What You Need To Know Before Requesting a Website Proposal
So you're about to request a website proposal from a web design company. Great! But have you prepared yourself? Do you have a clear idea of what you want from this new website of yours? Allow us to briefly walk you through a typical website proposal. This should give you an idea of what it contains and, most importantly, what will be required from you, the prospective customer.
What A Website Proposal Contains
A proposal for a new website outlines what the site will do, what it will look like, how it will work, how it will be hosted and maintained, when it will be delivered and how much it will cost.
Content and functionality.
All websites revolve around content and interaction with that content (functionality). A website proposal describes in detail the structure of the site and explains what you and your visitors will be able to do there. Some firms will also talk about SEO (Search Engine Optimization) here.
Hosting and maintenance.
A website is useless if it doesn't have hosting and if it's not properly maintained. For this reason, the website proposal will have sections on the hosting, maintenance and support requirements you can reasonably expect.
Time and price.
Lastly, the proposal will include a time estimate for the completion of the project (along with potential milestones and project stages) and a price estimate. At this stage, there is usually still room for negotiation and additional or different services may still be added via updates to the proposal or via a fixed change or update procedure.
What You Need To Bring To The Table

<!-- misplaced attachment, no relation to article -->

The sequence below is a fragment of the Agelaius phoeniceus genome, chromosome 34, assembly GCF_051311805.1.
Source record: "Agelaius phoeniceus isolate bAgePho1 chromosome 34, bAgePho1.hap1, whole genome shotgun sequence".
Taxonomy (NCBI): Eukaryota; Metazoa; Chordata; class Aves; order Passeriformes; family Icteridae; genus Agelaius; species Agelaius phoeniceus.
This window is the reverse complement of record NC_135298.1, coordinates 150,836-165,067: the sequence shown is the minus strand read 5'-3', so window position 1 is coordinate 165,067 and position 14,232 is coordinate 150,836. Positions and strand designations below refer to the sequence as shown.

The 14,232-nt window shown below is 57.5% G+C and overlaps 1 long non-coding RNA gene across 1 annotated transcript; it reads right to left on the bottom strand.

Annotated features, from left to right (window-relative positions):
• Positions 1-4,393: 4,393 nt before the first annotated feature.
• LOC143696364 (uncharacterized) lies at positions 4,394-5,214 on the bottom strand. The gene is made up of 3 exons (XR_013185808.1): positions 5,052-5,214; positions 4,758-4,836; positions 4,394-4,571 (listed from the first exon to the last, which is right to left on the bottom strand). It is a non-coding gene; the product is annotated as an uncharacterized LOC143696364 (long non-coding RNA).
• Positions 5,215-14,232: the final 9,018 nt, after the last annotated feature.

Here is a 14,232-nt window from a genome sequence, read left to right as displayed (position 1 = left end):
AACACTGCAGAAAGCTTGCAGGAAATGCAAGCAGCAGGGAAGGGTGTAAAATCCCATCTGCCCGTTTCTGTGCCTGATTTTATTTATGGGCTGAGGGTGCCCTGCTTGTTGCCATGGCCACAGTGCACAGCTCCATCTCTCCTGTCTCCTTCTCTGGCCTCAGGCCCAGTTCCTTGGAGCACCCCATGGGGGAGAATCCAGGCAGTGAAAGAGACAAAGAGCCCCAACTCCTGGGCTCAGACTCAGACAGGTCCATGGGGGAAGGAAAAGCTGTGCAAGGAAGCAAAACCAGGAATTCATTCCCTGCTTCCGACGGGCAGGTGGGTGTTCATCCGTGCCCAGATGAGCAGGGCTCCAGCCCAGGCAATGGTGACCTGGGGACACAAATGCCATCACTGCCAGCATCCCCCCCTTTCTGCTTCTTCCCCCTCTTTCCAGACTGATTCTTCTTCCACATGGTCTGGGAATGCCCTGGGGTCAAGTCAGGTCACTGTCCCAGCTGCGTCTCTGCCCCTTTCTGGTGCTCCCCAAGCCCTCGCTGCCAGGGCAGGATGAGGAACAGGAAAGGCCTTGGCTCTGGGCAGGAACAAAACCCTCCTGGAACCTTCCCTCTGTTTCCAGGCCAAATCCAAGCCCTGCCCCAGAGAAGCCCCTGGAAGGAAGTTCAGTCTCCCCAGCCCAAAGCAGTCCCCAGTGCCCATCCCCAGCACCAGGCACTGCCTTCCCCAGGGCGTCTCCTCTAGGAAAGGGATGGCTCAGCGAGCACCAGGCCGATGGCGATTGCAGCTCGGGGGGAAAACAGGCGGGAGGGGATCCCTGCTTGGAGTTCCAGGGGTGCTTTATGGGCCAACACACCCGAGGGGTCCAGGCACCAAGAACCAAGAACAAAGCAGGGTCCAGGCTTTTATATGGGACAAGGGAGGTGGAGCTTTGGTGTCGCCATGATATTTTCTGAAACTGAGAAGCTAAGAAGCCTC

As you can see from the above description, a website proposal contains a lot of information. As there is no way for a web design company to guess what you want, it's up to you to tell them. The negotiation and communication process that precedes a request for a website proposal is usually pretty straightforward and a good design firm will make it very clear what kind of info they need from you.
However, if this is your first time dealing with a designer, this is roughly what most design and development companies will expect from you:
- General information about your company, your products and services, your values and your corporate culture. Some basic info about your current website (if you have one).
- Contact information of the people who are leading the website (re)development project.
- When you want the site to be up and running.
- Your vision for your new website. How does it tie in to your corporate strategy and how will it help you achieve your goals?
- A short profile of your target audience.
- As much specific information as you can give.
For example: the amount of pages, the style of the menu, where the written and visual content will come from and specific features like blogs, mobile integration, calendars, galleries, shopping carts and forums. Some examples of sites that may serve as inspiration for yours can be very helpful as well.
- Maintenance, support and hosting preferences.
- Your budget for this project. Note that a good design firm won't necessarily spend the entire budget. It functions more as a way to help the firm plan ahead and explain to you what's possible within the budgetary constraints.
A request need not be longwinded or complicated. Rather, it should give the design company a clear idea of exactly what it is that you want. If you're still confused, we urge you to just contact the firm. Most of them will be happy to guide you through the process.